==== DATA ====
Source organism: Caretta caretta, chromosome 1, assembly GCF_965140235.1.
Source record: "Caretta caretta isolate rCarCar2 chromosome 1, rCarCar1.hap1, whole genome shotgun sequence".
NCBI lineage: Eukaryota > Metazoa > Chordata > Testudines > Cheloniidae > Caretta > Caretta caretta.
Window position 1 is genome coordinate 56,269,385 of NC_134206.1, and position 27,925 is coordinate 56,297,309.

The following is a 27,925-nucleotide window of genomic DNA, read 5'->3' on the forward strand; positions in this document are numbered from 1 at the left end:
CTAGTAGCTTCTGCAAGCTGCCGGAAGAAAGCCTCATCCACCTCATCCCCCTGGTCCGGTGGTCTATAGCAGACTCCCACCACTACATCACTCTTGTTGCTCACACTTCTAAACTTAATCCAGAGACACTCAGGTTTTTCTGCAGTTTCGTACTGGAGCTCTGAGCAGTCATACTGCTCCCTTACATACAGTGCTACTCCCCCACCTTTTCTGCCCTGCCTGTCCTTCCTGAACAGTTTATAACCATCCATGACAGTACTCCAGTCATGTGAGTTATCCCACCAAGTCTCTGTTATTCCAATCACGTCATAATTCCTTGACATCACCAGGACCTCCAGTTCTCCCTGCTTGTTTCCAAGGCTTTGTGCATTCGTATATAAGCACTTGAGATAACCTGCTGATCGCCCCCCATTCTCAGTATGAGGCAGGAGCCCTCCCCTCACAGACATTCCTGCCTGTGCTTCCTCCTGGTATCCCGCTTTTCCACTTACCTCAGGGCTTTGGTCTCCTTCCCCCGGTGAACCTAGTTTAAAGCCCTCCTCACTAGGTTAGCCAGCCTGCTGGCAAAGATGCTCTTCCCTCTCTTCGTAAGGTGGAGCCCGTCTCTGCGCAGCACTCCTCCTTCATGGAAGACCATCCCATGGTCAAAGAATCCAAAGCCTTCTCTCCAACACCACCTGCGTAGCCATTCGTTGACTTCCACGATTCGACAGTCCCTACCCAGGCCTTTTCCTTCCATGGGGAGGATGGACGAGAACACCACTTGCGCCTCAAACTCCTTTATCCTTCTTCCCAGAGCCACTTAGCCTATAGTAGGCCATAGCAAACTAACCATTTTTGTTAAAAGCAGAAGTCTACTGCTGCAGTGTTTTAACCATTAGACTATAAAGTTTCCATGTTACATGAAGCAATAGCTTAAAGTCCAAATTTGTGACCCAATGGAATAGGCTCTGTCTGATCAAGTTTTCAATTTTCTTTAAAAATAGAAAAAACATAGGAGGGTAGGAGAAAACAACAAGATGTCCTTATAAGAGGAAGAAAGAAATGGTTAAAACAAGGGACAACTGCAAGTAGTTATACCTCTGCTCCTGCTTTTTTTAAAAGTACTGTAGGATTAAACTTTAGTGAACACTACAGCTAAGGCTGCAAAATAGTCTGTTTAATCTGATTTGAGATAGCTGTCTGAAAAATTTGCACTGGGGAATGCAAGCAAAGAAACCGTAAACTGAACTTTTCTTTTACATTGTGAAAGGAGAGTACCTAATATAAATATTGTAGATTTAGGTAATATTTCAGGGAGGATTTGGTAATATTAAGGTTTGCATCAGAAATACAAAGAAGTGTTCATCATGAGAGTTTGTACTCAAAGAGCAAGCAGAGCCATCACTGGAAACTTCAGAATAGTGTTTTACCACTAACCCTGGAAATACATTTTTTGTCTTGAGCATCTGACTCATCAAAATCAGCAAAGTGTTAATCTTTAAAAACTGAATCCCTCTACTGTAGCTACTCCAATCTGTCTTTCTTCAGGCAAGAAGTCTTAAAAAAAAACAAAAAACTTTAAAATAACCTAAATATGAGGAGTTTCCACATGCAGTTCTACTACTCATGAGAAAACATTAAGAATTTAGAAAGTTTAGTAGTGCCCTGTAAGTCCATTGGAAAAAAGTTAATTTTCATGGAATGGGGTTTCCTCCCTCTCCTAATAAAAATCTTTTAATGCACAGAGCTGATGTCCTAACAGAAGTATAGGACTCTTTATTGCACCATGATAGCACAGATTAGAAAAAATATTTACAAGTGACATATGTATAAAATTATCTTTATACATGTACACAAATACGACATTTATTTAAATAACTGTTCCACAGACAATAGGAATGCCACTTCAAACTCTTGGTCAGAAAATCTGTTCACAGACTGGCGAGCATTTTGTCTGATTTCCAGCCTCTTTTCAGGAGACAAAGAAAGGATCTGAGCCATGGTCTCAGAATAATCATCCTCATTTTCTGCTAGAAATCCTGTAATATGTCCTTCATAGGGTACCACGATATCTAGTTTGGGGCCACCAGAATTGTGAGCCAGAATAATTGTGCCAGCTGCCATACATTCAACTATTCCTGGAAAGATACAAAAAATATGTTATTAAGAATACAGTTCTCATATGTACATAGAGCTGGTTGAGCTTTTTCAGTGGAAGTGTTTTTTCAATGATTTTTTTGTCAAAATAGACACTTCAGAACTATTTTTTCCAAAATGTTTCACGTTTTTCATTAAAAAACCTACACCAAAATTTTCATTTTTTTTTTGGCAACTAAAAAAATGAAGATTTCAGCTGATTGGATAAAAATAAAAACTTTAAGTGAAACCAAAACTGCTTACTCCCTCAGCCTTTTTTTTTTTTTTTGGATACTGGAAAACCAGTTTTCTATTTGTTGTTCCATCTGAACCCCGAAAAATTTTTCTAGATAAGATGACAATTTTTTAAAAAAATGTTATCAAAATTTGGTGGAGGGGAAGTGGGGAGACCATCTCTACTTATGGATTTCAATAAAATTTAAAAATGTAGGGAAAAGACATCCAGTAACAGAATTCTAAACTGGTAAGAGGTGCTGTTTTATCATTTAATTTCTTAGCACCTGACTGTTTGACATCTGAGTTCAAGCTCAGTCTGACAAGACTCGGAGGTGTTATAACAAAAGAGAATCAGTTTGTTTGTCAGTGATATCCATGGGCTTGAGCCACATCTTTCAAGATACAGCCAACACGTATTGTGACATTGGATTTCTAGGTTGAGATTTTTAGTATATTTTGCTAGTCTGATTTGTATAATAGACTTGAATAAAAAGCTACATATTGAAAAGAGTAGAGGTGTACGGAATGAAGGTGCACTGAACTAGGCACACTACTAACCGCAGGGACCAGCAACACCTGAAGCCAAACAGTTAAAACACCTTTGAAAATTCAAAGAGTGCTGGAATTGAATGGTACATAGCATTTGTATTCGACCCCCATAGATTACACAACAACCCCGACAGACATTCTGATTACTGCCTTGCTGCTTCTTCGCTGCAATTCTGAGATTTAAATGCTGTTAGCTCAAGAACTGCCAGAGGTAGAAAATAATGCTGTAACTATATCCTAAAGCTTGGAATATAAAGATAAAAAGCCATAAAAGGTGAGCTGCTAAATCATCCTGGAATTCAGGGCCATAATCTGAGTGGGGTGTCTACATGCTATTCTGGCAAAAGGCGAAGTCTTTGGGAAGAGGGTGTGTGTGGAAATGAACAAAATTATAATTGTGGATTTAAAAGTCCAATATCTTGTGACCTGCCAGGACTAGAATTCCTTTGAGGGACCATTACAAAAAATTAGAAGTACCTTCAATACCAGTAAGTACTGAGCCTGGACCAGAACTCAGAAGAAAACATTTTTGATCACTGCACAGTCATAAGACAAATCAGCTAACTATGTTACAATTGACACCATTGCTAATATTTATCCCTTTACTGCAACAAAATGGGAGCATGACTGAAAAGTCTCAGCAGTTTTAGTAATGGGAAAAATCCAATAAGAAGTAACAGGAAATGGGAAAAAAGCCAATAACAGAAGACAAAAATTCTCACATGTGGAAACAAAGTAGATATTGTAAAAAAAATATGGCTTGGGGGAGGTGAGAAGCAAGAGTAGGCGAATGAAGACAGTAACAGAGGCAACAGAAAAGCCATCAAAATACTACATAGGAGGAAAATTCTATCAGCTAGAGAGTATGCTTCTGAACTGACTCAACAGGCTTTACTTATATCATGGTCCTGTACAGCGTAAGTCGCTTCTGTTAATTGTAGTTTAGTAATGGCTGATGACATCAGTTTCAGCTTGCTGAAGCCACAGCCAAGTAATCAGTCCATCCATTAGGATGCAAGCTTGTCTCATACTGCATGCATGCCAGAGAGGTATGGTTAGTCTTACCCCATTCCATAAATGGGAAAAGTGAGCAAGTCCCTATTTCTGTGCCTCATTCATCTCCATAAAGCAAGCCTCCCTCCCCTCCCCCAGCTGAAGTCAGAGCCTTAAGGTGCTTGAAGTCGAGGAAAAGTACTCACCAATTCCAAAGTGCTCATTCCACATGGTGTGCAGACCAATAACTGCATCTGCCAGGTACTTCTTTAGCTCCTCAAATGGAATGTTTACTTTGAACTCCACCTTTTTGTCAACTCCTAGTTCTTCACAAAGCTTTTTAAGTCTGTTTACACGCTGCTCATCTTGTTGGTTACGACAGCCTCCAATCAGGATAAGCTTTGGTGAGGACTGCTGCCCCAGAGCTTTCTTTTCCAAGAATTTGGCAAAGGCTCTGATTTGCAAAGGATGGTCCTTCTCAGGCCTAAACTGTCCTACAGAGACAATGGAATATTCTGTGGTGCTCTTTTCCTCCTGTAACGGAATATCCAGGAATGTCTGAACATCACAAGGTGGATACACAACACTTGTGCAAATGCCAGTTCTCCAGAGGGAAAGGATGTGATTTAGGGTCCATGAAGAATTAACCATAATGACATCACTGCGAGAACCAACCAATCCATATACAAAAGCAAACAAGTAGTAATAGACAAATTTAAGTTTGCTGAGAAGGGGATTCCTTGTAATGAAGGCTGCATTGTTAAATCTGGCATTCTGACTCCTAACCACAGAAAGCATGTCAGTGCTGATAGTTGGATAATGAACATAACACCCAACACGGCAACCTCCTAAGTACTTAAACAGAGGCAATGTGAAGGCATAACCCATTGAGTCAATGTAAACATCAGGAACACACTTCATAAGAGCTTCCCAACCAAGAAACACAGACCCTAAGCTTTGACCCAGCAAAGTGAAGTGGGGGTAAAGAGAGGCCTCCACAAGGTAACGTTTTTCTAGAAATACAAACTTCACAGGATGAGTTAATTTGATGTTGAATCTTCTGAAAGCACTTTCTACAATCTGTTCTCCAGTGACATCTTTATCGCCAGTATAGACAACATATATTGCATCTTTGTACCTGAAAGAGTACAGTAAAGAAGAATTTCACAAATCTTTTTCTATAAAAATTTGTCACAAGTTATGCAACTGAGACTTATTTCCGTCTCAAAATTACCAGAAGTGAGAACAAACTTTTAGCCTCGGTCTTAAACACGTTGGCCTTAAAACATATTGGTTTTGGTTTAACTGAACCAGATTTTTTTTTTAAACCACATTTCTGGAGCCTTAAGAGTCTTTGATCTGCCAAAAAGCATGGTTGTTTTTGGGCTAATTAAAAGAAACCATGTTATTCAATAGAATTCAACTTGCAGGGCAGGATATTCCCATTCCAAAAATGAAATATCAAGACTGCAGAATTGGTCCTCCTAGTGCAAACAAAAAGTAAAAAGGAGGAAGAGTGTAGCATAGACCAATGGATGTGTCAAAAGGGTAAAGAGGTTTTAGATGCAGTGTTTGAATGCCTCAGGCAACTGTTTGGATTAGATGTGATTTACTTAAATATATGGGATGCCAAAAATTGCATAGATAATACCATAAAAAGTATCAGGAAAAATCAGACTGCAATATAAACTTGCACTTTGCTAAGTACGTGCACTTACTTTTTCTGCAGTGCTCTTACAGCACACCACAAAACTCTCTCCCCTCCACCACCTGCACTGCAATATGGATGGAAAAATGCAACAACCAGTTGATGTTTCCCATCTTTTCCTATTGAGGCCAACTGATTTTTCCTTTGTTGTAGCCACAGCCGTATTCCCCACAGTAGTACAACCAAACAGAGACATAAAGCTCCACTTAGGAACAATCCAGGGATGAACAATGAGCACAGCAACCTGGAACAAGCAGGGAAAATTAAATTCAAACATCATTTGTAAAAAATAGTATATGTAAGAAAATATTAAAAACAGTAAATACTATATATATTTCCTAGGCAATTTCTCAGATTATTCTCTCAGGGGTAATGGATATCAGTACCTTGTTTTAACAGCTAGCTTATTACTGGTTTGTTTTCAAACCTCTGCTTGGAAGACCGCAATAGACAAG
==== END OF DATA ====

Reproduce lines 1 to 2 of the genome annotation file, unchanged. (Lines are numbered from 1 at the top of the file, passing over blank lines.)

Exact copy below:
Source organism: Caretta caretta, chromosome 1, assembly GCF_965140235.1.
Source record: "Caretta caretta isolate rCarCar2 chromosome 1, rCarCar1.hap1, whole genome shotgun sequence".